-consider cultural or historical significance.
  • Goal 3: The learner will demonstrate increasing sophistication in defining issues and using argument effectively.
    • Objective 3.01: Use language persuasively in addressing a particular issue by:
      - finding and interpreting information effectively.
      - recognizing propaganda as a purposeful technique.
      - establishing and defending a point of view.
      -responding respectfully to viewpoints and biases.
  • Goal 4: The learner will critically analyze text to gain meaning, develop thematic connections, and synthesize ideas.
    • Objective 4.01: Interpret meaning for an audience by:
      - examining the functions and the effects of narrative strategies such as plot, conflict, suspense, point of view, characterization, and dialogue.
      - interpreting the effect of figures of speech (e.g., personification, oxymoron) and the effect of devices of sound (e.g., alliteration, onomatopoeia).
      - analyzing stylistic features such as word choice and links between sense and sound.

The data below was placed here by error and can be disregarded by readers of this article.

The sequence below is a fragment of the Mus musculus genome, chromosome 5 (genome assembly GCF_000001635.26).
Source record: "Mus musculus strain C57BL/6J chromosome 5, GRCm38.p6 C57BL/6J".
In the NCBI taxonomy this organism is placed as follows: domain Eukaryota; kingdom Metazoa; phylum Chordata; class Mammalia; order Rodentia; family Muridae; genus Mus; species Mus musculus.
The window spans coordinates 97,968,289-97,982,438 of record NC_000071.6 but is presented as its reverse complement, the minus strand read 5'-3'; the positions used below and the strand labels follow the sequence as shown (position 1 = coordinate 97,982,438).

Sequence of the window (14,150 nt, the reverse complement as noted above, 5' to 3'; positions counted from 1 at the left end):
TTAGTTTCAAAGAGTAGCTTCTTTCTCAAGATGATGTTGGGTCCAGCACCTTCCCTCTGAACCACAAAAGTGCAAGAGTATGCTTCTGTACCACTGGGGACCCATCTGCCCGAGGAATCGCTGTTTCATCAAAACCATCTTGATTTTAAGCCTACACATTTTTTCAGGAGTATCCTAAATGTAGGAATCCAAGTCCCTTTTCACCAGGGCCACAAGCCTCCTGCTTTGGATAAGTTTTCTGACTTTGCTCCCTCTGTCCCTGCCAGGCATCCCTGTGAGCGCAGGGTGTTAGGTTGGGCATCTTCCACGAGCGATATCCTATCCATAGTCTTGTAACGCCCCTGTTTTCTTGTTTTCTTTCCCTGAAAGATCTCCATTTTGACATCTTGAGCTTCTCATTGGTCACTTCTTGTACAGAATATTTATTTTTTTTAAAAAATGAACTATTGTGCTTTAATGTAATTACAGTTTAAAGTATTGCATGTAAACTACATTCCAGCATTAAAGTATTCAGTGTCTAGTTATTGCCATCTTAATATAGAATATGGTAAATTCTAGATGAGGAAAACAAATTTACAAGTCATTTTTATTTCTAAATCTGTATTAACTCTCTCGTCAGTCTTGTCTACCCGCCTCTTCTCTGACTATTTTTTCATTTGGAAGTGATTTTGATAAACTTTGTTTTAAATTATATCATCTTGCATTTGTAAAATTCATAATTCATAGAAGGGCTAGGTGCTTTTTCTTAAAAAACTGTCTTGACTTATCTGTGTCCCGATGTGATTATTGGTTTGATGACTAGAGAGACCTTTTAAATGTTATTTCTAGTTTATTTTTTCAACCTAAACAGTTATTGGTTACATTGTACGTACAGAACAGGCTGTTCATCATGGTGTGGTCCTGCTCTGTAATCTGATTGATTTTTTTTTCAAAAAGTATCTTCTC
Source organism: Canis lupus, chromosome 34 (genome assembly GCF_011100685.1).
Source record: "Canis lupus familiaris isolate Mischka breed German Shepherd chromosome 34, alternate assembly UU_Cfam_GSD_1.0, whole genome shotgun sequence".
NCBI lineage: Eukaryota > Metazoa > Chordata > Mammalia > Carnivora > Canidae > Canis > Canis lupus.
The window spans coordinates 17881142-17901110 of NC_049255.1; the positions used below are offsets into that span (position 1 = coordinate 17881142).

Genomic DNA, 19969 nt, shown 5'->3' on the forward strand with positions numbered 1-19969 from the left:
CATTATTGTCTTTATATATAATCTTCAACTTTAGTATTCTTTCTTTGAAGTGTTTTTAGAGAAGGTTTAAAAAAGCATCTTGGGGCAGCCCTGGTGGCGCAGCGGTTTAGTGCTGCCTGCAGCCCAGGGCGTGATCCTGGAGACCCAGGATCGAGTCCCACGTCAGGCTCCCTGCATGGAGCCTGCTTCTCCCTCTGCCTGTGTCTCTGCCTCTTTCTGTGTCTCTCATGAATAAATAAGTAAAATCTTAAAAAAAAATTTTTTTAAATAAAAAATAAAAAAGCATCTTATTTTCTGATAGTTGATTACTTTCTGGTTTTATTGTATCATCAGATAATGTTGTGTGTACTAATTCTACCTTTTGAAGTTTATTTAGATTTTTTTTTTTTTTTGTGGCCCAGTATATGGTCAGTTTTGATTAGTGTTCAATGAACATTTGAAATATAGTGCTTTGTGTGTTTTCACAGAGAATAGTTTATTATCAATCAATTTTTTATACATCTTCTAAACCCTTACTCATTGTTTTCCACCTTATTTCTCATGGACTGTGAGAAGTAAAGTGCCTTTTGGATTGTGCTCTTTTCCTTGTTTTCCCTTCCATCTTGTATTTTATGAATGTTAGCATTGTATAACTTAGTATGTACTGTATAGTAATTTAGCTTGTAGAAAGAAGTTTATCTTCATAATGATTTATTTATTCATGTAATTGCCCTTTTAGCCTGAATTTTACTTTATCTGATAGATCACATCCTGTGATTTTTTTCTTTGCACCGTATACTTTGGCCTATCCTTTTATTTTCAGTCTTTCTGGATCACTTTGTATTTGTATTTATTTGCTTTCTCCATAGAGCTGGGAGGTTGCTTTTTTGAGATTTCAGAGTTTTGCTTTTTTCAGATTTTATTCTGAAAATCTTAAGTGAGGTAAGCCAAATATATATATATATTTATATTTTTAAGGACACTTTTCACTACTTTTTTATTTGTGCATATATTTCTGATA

- identifying ambiguity, contradiction, irony, parody, and satire.
      - demonstrating how literary works reflect the culture that shaped them.
    • Objective 4.03: Assess the power, validity, and truthfulness in the logic of arguments given in public and political documents by:
      - identifying the intent and message of the author or artist.
      - recognizing how the author addresses opposing viewpoints.
      - articulating a personal response to the message and method of the author or artist.
      -evaluating the historical significance of the work.
  • Goal 5: The learner will interpret and evaluate representative texts to deepen understanding of literature of the United States.
    • Objective 5.02: Analyze the relationships among United States authors and their works by:
      - making and supporting valid responses about the text through references to other works and authors.
      -comparing texts to show similarities or differences in themes, characters, or ideas.